If you’re reading this and you’re aged over 50 and like scooters you’ll have been privileged enough to have been a part of something rather special. You’ll belong to a hazy time when emissions problems were something for the future to worry about and if you wanted to buy or ride a smoky two-stroke of any capacity you still could.
Sadly those days are well and truly over. New two strokes are virtually a thing of the past and the ability to ride an older one will get harder and harder as time goes on. So we thought we’d jog the memory banks for you older readers and show the younger ones just some of the scooters they may have missed out on from the turn of the century. After all, us Brits have a long history and love of two-stroke scooters!
Piaggio Hexagon 1994-2002
I know, I know, it’s pig ugly to look at but the Piaggio Hexagon was way ahead of its time when it arrived in 1994 (not that it would look any prettier in 2022). This was designed by Piaggio to compete with the even uglier Honda Helix as an out-and-out commuter scooter with a big boot (later to be seen on the Piaggio X range and MP3). However, the Italians released it with a new 2-stroke liquid-cooled lump that would later find its way into many ground-breaking scooters.
Gilera Runner 50/125/180
Without a doubt, the Gilera Runner changed many riders' perceptions of automatic scooters. Before the 125/180 variants arrived autos were seen as something only ladies would ride. ‘Proper’ blokes rode a Honda C90, or a Vespa if they were cool enough and didn’t want a motorcycle. Suddenly we had a decent capacity two-stroke scooter in a sports chassis and with looks that at the time were fresher than a new Uni students first week. The 125/180 Gilera Runner (remember that engine from the Hexagon?) was fast and it caught on very quickly with the switched-on youth. It also caught the attention of some older scooter fans who were happy to embrace this new-fangled tech if it meant they could go faster than they could on their vintage geared scooters. The original Runner models have started to fetch decent money over the last couple of years, plenty of these were trashed, crashed, and stolen back in the day so it’s not easy to buy an unmolested one. The Runner is an appreciating classic.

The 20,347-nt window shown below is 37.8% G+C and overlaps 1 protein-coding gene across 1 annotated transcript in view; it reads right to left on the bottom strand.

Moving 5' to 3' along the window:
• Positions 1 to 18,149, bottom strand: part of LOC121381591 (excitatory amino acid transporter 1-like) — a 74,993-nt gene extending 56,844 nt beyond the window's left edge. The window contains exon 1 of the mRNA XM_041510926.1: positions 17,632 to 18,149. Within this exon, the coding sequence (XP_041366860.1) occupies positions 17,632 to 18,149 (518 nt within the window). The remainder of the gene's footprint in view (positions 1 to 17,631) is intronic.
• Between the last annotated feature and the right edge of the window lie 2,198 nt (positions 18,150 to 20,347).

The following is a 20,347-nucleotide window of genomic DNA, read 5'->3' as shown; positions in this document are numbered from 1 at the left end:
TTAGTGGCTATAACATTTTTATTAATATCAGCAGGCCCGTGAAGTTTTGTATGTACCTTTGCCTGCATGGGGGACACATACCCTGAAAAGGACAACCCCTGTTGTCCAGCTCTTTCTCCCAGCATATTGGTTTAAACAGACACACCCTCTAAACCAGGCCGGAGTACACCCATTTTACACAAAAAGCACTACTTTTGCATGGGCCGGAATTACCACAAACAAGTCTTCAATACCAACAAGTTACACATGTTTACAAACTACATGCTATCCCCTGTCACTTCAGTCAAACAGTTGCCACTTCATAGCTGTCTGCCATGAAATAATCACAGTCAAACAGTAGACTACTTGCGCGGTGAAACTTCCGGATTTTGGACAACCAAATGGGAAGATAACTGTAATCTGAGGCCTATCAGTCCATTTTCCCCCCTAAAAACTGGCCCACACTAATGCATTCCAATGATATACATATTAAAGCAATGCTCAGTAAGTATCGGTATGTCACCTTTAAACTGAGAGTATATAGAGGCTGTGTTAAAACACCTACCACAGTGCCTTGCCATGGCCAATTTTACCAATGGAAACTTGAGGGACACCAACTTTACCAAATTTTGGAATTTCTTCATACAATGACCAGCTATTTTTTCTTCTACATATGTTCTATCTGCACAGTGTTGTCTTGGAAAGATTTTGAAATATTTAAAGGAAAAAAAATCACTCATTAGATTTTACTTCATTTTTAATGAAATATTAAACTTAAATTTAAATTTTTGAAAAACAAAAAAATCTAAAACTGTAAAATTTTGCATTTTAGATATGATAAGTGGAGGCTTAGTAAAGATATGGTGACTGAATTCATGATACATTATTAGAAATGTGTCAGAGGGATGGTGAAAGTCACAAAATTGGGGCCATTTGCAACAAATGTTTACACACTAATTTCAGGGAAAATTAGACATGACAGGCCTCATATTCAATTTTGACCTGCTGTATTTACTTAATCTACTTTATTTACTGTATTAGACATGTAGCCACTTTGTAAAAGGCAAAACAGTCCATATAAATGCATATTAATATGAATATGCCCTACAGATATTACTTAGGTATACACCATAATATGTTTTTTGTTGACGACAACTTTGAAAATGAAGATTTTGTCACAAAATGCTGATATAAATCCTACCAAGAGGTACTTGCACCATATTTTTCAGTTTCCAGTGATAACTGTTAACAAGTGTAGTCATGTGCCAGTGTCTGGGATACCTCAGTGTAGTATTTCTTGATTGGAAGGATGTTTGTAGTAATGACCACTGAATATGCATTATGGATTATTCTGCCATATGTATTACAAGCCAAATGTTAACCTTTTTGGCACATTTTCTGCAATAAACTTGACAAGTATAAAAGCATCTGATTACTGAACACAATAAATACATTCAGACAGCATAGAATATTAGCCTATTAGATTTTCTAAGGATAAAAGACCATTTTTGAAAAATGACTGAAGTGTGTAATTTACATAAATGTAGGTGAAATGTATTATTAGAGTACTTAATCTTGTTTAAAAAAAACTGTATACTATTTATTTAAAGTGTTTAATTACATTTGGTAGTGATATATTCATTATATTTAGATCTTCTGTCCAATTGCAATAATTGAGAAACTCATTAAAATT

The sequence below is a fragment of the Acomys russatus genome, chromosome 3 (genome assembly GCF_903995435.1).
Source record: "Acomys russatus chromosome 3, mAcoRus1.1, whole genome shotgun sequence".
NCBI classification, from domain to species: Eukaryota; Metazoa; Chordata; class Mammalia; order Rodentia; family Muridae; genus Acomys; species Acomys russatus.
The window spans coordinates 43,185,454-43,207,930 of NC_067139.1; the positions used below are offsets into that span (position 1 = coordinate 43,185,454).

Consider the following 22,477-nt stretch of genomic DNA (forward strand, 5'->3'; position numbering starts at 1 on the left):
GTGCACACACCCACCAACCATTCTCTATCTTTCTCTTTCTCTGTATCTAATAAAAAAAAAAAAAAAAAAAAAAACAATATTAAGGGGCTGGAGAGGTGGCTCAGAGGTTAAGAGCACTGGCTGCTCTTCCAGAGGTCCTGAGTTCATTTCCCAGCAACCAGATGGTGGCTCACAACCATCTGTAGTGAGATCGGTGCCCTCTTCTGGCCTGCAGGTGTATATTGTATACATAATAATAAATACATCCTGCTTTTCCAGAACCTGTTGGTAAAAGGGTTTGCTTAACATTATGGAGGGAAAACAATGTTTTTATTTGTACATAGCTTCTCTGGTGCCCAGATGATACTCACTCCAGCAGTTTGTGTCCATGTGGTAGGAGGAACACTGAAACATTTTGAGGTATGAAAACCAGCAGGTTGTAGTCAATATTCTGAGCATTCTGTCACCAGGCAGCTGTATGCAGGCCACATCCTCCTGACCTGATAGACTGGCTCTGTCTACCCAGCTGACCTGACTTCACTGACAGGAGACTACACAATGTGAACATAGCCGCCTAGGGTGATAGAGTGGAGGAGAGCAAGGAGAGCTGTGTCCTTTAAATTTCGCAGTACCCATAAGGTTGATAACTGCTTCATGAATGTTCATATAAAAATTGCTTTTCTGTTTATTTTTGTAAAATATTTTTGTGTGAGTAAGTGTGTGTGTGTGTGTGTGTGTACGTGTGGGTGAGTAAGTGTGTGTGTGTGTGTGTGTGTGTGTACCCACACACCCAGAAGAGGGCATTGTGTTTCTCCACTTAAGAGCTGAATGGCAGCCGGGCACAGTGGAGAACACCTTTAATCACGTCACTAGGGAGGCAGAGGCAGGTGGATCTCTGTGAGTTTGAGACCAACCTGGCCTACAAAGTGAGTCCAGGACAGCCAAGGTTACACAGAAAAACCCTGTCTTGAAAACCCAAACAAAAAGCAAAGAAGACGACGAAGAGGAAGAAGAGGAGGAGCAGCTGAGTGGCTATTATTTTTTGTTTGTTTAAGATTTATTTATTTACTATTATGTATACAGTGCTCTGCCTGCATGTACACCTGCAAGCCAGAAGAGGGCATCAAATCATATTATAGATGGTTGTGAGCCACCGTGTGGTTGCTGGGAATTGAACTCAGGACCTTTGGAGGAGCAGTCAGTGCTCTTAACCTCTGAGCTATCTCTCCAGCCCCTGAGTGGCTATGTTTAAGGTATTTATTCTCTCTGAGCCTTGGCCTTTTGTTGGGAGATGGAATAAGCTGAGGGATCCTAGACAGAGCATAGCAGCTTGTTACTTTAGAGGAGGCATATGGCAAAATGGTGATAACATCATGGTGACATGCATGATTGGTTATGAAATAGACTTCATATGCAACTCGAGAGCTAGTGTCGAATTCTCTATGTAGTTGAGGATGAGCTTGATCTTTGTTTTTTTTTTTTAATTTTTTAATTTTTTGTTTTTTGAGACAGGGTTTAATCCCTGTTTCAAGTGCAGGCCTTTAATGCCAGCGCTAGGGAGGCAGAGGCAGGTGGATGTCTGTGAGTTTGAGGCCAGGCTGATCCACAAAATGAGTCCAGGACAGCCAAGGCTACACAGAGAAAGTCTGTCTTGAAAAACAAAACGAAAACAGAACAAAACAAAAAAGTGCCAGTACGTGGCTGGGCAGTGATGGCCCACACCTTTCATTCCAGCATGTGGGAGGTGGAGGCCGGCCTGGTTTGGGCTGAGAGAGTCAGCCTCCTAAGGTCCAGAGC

Italjet Dragster 50/125/180
Not long after the Runner became popular, Italjet took things to the next level with the release of the iconic Italjet Dragster. With its steel trellis frame, quirky hub centre steering, Piaggio engine (remember that engine from the Runner & Hexagon?) and drop-dead good looks the Dragster turned many a hardened scooter boy towards the ‘Darkside’ of scootering. That engine was quick in stock form but by now the likes of an Italian tuning house, Malossi were providing lots of go-faster kits and parts for this new breed of automatic sports scooter.
The original Dragster now has a brand new and just as iconic modern brother, of course it only comes with a four-stroke engine but looks stunning. Meanwhile, the mark 1 Dragster isn’t overly expensive to buy, you can still pick one up for around £1500 but prices are starting to creep up.
Peugeot Speedfight 100
Now 25 years old, the Speedfight was France’s answer to the 1990s-sports scooter war and Peugeot made a good job of it too. The styling was bang on and it originally came with funky, single-sided front suspension to make it stand out from the crowd. That was later replaced by more conventional telescopic forks on the Speedfight 3 (pictured). The Peugeot was available in air or liquid-cooled 50cc and 100cc capacities. With sporty good looks, a decent finish and various special edition models it quickly grew in popularity making it a chart-topping sales success for Peugeot. The 100cc two-stroke engine was nippier than the fifty but lots of 17-year-olds wanted the extra capacity of a 125. It took Peugeot until 2014 to make one and then sadly it came with a four-stroke engine...